# Section 3Chapter 8. 1 Copyright © 2012, 2008, 2004 Pearson Education, Inc. Objectives 2 6 5 3 4 Simplifying Radical Expressions Use the product rule for.

## Presentation on theme: "Section 3Chapter 8. 1 Copyright © 2012, 2008, 2004 Pearson Education, Inc. Objectives 2 6 5 3 4 Simplifying Radical Expressions Use the product rule for."— Presentation transcript:

Section 3Chapter 8

1 Copyright © 2012, 2008, 2004 Pearson Education, Inc. Objectives 2 6 5 3 4 Simplifying Radical Expressions Use the product rule for radicals. Use the quotient rule for radicals. Simplify radicals. Simplify products and quotients of radicals with different indexes. Use the Pythagorean theorem. Use the distance formula. 8.3

Copyright © 2012, 2008, 2004 Pearson Education, Inc. Use the product rule for radicals. Objective 1 Slide 8.3- 3

Copyright © 2012, 2008, 2004 Pearson Education, Inc. Product Rule for Radicals If and are real numbers and n is a natural number, then That is, the product of two nth roots is the nth root of the product. Slide 8.3- 4 Use the product rule for radicals. Use the product rule only when the radicals have the same index.

Copyright © 2012, 2008, 2004 Pearson Education, Inc. Multiply. Assume that all variables represent positive real numbers. Slide 8.3- 5 CLASSROOM EXAMPLE 1 Using the Product Rule Solution:

Copyright © 2012, 2008, 2004 Pearson Education, Inc. Multiply. Assume that all variables represent positive real numbers. This expression cannot be simplified by using the product rule. Slide 8.3- 6 CLASSROOM EXAMPLE 2 Using the Product Rule Solution:

Copyright © 2012, 2008, 2004 Pearson Education, Inc. Use the quotient rule for radicals. Objective 2 Slide 8.3- 7

Copyright © 2012, 2008, 2004 Pearson Education, Inc. Quotient Rule for Radicals If and are real numbers, b ≠ 0, and n is a natural number, then That is, the nth root of a quotient is the quotient of the nth roots. Slide 8.3- 8 Use the quotient rule for radicals.

Copyright © 2012, 2008, 2004 Pearson Education, Inc. Simplify. Assume that all variables represent positive real numbers. Slide 8.3- 9 CLASSROOM EXAMPLE 3 Using the Quotient Rule Solution:

Copyright © 2012, 2008, 2004 Pearson Education, Inc. Simplify. Cannot be simplified further. Slide 8.3- 11 CLASSROOM EXAMPLE 4 Simplifying Roots of Numbers Solution:

Copyright © 2012, 2008, 2004 Pearson Education, Inc. Conditions for a Simplified Radical 1. The radicand has no factor raised to a power greater than or equal to the index. 2. The radicand has no fractions. 3. No denominator contains a radical. 4. Exponents in the radicand and the index of the radical have greatest common factor 1. Slide 8.3- 12 Simplify radicals. Be careful with which factors belong outside the radical sign and which belong inside.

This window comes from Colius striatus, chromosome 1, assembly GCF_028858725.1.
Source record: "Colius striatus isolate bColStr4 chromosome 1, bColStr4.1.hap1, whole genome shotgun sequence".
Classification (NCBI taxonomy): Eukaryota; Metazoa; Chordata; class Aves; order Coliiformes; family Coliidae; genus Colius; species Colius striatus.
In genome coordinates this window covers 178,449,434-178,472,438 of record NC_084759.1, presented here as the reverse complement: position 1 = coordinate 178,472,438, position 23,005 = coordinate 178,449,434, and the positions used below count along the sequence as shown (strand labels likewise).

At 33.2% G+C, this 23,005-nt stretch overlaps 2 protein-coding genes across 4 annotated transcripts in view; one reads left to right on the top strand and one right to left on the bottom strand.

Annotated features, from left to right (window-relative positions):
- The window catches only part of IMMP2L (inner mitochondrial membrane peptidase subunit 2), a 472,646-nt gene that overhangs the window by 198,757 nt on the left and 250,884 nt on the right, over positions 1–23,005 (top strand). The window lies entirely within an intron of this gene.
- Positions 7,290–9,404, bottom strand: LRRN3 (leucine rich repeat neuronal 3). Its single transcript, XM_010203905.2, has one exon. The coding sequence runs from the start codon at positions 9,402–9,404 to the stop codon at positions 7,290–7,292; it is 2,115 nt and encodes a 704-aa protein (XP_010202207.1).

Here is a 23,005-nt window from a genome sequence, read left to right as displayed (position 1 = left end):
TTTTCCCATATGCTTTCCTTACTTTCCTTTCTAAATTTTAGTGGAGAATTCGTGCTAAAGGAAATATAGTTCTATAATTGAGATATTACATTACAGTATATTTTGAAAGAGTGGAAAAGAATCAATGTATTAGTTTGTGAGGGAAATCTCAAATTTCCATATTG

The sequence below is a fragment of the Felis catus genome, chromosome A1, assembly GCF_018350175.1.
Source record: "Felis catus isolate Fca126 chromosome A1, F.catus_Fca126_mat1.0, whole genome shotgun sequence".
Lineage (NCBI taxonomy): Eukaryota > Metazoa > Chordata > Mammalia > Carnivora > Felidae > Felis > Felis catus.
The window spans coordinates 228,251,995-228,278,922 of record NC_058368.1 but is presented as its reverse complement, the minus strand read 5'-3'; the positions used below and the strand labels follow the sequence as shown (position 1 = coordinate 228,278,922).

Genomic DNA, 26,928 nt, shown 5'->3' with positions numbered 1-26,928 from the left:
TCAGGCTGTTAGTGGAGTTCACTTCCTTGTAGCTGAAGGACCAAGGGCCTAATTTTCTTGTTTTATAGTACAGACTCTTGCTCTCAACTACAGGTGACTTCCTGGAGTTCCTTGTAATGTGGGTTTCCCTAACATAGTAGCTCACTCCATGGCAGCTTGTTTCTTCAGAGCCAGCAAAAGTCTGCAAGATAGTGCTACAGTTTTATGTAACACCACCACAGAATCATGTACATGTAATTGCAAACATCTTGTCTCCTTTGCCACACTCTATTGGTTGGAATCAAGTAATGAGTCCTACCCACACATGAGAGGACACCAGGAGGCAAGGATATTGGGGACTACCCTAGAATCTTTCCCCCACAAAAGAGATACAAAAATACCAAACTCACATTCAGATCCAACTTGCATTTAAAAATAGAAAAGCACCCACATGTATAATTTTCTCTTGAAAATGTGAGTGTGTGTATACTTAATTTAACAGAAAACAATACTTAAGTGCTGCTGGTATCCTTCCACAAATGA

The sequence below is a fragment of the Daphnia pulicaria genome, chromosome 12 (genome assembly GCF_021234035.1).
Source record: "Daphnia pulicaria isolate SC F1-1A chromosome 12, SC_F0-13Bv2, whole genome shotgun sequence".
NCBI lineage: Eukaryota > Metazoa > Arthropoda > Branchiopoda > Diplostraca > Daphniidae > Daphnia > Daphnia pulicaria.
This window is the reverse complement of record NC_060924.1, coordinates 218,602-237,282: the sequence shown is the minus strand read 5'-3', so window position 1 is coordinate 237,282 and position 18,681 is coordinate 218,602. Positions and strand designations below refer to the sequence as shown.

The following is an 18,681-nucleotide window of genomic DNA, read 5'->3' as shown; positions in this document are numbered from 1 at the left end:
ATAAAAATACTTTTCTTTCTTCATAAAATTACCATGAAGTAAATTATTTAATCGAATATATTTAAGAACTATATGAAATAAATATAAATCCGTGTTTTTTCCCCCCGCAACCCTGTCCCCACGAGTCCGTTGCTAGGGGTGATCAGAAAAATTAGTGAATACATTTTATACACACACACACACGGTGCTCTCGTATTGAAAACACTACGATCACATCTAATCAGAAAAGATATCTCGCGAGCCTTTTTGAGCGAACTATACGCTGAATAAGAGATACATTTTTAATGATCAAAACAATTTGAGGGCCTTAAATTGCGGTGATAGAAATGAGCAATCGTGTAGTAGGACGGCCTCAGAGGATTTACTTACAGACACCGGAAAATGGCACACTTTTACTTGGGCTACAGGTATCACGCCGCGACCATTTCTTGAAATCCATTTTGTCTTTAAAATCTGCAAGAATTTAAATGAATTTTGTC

Copyright © 2012, 2008, 2004 Pearson Education, Inc. Simplify. Assume that all variables represent positive real numbers. Slide 8.3- 13 CLASSROOM EXAMPLE 5 Simplifying Radicals Involving Variables Solution:

Copyright © 2012, 2008, 2004 Pearson Education, Inc. Simplify. Assume that all variables represent positive real numbers. Slide 8.3- 14 CLASSROOM EXAMPLE 6 Simplifying Radicals by Using Smaller Indexes Solution:

Copyright © 2012, 2008, 2004 Pearson Education, Inc. If m is an integer, n and k are natural numbers, and all indicated roots exist, then Slide 8.3- 15 Simplify radicals.

Copyright © 2012, 2008, 2004 Pearson Education, Inc. Simplify products and quotients of radicals with different indexes. Objective 4 Slide 8.3- 16

Copyright © 2012, 2008, 2004 Pearson Education, Inc. Simplify. The indexes, 2 and 3, have a least common index of 6, use rational exponents to write each radical as a sixth root. Slide 8.3- 17 CLASSROOM EXAMPLE 7 Multiplying Radicals with Different Indexes Solution:

Copyright © 2012, 2008, 2004 Pearson Education, Inc. Use the Pythagorean theorem. Objective 5 Slide 8.3- 18

Copyright © 2012, 2008, 2004 Pearson Education, Inc. Pythagorean Theorem If c is the length of the longest side of a right triangle and a and b are lengths of the shorter sides, then c 2 = a 2 + b 2. The longest side is the hypotenuse, and the two shorter sides are the legs, of the triangle. The hypotenuse is the side opposite the right angle. Slide 8.3- 19 Use the Pythagorean theorem.

Copyright © 2012, 2008, 2004 Pearson Education, Inc. Find the length of the unknown side of the triangle. c 2 = a 2 + b 2 c 2 = 14 2 + 8 2 c 2 = 196 + 64 c 2 = 260 The length of the hypotenuse is Slide 8.3- 20 CLASSROOM EXAMPLE 8 Using the Pythagorean Theorem Solution:

Copyright © 2012, 2008, 2004 Pearson Education, Inc. Find the length of the unknown side of the triangle. c 2 = a 2 + b 2 6 2 = 4 2 + b 2 36 = 16 + b 2 20 = b 2 The length of the leg is Slide 8.3- 21 CLASSROOM EXAMPLE 8 Using the Pythagorean Theorem (cont’d) Solution:

Copyright © 2012, 2008, 2004 Pearson Education, Inc. Use the distance formula. Objective 6 Slide 8.3- 22

Copyright © 2012, 2008, 2004 Pearson Education, Inc. Distance Formula The distance between points (x 1, y 1 ) and (x 2, y 2 ) is Slide 8.3- 23 Use the distance formula.

Copyright © 2012, 2008, 2004 Pearson Education, Inc. Find the distance between each pair of points. (2, –1) and (5, 3) Designate which points are (x 1, y 1 ) and (x 2, y 2 ). (x 1, y 1 ) = (2, –1) and (x 2, y 2 ) = (5, 3) Start with the x- value and y-value of the same point. Slide 8.3- 24 CLASSROOM EXAMPLE 9 Using the Distance Formula Solution:

Copyright © 2012, 2008, 2004 Pearson Education, Inc. Find the distance between each pairs of points. (–3, 2) and (0,  4) Designate which points are (x 1, y 1 ) and (x 2, y 2 ). (x 1, y 1 ) = (–3, 2) and (x 2, y 2 ) = (0,  4) Slide 8.3- 25 CLASSROOM EXAMPLE 9 Using the Distance Formula (cont’d) Solution:

Download ppt "Section 3Chapter 8. 1 Copyright © 2012, 2008, 2004 Pearson Education, Inc. Objectives 2 6 5 3 4 Simplifying Radical Expressions Use the product rule for."

Similar presentations